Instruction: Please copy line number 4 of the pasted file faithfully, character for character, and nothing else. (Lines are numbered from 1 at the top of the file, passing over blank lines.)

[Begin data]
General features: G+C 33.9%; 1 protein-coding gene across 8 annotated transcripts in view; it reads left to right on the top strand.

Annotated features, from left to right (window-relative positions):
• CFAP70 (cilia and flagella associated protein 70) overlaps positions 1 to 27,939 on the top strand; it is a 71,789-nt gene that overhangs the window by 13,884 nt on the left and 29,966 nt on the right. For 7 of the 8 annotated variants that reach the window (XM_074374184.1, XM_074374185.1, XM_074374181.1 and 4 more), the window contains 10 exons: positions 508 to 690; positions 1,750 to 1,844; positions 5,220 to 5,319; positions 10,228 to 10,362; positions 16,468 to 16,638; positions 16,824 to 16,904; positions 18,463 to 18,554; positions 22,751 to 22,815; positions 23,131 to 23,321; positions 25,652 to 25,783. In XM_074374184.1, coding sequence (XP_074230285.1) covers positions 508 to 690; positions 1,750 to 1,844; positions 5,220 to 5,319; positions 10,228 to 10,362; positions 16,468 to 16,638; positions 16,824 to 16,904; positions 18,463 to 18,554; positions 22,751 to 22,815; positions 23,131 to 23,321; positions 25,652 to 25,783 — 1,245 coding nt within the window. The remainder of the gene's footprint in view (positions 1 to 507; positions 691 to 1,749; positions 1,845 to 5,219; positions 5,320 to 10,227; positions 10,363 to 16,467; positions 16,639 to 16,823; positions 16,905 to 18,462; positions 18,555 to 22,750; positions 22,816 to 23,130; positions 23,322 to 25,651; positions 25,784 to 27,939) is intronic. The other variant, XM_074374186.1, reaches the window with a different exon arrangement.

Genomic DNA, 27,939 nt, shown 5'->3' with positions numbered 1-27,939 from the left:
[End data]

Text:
Genomic DNA, 27,939 nt, shown 5'->3' with positions numbered 1-27,939 from the left: